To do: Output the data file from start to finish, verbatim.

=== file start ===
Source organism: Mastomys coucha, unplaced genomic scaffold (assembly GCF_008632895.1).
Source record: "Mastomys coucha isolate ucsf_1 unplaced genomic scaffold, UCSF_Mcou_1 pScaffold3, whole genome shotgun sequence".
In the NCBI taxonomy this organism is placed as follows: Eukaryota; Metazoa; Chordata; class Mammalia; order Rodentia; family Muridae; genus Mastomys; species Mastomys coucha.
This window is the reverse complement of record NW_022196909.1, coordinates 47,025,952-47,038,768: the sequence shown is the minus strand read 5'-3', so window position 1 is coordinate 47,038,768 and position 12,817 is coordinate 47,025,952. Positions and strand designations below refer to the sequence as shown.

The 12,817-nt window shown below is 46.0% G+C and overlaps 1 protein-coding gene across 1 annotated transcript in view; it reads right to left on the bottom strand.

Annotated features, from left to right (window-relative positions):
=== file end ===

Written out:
Source organism: Mastomys coucha, unplaced genomic scaffold (assembly GCF_008632895.1).
Source record: "Mastomys coucha isolate ucsf_1 unplaced genomic scaffold, UCSF_Mcou_1 pScaffold3, whole genome shotgun sequence".
In the NCBI taxonomy this organism is placed as follows: Eukaryota; Metazoa; Chordata; class Mammalia; order Rodentia; family Muridae; genus Mastomys; species Mastomys coucha.
This window is the reverse complement of record NW_022196909.1, coordinates 47,025,952-47,038,768: the sequence shown is the minus strand read 5'-3', so window position 1 is coordinate 47,038,768 and position 12,817 is coordinate 47,025,952. Positions and strand designations below refer to the sequence as shown.

The 12,817-nt window shown below is 46.0% G+C and overlaps 1 protein-coding gene across 1 annotated transcript in view; it reads right to left on the bottom strand.

Annotated features, from left to right (window-relative positions):